The Woodpecker Network

GreenWoodpecker.jpg

We’ve had a great response to our appeal with well over 50 Lesser Spotted Woodpecker sites reported so far.
At a few sites the birds have been seen excavating a nest cavity, but the majority are areas where calling and drumming birds have been found.
We appreciate that it is a bit of a challenge but now is the time to try to pin down the nest sites. Pairs will be concentrating their activity near their potential nest site and cavity excavation will start in earnest now. Lesser Spotted Woodpeckers lay their first eggs from mid-April until early May so the cavity will need to be complete quite soon.

It has been a great two weeks for finding Lesser Spotted Woodpeckers. The weather has been reasonably calm and warm (at least in the south) and, for Lesser Spots, the birds have been drumming and calling reliably.

Rob Clements was searching an area of the New Forest north east of Lyndhurst on Friday and reports that Lesser Spots were very active between 8-9 am, with lots of drumming involving 4-5 birds. Nigel Owen saw a pair chasing at another site in the Forest at 9.15 am.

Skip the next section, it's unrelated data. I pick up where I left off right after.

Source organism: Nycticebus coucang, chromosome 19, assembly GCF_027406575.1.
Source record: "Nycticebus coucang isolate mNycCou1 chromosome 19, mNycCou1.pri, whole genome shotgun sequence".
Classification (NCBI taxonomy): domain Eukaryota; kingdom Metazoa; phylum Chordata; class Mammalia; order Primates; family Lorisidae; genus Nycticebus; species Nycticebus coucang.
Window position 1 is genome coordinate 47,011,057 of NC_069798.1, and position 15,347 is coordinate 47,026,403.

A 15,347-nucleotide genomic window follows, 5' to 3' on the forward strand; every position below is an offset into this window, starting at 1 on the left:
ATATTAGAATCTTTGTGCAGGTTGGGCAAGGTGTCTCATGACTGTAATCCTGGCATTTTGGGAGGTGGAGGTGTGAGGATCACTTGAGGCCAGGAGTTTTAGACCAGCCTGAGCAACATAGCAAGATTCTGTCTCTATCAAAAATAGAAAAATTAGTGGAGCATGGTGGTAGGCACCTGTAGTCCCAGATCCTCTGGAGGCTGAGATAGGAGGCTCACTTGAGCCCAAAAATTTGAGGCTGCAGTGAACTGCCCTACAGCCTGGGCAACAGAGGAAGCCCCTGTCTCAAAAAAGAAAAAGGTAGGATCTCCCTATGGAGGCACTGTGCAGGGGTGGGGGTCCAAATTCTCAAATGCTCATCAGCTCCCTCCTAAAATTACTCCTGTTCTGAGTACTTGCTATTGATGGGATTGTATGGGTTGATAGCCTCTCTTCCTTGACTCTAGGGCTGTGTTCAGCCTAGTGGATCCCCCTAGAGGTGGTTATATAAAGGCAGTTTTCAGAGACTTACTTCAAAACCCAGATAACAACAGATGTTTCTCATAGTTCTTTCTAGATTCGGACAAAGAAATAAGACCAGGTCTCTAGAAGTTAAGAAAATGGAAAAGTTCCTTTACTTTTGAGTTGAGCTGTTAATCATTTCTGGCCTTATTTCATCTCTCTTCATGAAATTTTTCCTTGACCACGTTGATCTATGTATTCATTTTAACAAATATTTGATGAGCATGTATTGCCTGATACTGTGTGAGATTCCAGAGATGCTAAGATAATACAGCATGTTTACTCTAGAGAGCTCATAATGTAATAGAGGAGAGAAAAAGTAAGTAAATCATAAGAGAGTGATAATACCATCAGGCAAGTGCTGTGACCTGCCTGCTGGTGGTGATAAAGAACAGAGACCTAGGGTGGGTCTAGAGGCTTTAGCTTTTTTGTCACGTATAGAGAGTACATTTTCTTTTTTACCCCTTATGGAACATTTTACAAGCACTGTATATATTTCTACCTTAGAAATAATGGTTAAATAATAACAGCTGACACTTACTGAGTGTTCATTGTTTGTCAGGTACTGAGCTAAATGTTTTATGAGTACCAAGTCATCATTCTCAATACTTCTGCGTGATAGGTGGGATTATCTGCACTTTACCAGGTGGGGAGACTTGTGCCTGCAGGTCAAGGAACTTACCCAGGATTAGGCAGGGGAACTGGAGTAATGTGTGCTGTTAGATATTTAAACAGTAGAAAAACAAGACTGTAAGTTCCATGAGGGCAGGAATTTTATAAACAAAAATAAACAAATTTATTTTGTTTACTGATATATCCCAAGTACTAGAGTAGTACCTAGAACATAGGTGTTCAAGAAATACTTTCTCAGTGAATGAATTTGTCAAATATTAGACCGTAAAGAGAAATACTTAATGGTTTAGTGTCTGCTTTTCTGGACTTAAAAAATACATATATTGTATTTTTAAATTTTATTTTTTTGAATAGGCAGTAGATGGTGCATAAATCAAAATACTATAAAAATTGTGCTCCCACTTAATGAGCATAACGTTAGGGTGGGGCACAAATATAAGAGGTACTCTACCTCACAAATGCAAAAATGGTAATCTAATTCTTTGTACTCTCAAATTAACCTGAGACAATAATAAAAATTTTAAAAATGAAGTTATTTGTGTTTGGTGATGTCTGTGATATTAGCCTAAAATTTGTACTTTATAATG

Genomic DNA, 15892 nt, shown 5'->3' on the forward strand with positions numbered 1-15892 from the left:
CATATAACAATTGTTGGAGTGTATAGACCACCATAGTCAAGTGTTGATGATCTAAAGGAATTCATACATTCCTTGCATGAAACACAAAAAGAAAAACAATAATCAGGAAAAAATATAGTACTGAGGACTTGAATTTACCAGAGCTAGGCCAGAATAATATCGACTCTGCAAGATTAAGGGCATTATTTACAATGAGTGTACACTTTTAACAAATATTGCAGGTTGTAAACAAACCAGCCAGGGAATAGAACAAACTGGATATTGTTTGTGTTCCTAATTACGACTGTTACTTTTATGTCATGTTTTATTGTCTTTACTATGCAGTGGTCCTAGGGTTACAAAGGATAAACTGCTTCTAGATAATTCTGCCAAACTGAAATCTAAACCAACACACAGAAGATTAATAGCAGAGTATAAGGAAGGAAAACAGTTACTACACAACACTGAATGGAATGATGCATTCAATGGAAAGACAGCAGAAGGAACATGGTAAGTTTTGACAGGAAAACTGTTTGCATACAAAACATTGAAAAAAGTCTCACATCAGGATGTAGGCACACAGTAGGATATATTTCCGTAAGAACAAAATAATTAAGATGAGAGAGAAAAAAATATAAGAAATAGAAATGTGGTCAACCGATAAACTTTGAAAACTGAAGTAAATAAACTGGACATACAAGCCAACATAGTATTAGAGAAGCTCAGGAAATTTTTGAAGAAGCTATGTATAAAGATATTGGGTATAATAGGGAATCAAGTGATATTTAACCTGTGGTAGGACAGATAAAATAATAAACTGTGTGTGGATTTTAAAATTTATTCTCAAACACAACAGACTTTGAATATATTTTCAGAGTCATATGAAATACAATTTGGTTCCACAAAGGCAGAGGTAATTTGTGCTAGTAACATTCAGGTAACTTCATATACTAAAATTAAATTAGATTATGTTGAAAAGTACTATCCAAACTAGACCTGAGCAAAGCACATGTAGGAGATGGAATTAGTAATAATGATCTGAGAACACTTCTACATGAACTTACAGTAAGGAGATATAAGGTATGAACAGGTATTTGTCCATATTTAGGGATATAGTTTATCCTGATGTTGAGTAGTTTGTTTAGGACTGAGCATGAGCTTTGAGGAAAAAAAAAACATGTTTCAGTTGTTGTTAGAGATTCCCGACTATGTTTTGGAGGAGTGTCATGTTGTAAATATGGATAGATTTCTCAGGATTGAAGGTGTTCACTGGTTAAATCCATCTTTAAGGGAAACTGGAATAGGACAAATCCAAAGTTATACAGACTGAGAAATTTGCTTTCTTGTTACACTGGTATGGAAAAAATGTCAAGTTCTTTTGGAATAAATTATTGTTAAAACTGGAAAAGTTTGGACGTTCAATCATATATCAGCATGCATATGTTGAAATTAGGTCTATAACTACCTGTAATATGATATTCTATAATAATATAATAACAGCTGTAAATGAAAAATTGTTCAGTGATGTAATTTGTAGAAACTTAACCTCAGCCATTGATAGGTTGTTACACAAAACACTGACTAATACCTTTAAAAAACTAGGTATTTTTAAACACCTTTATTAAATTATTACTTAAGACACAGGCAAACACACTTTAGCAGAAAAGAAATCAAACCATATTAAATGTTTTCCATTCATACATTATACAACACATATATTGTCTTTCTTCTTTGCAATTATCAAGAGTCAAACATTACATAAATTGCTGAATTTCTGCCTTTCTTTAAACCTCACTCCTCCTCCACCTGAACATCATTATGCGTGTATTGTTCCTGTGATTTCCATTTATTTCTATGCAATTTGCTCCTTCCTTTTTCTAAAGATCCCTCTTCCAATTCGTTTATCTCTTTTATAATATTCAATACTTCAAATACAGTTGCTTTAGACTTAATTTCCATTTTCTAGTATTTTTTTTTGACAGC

Thanks to all of you who have already been in touch. We have had reports of sightings and drumming from the New Forest, North London and Lincolnshire already.

February and March is the best time to find breeding territories by visiting likely sites and listening for calling and drumming. Once they have settled on a nest site by mid-April they are very inconspicuous and secretive until they are feeding young in late May.

Great Spots are found widely throughout Britain, they are common in woodland and readily visit garden feeders. Lesser Spots are scarce and rarely seen. So you are much more likely to see a Great Spot than a Lesser Spot.

You can easily tell the difference………..

LSW TimPreston 256Lesser Spotted Woodpecker © Tim Preston

© 2016-2018 The Woodpecker Network

Website design and build by Garganey Consulting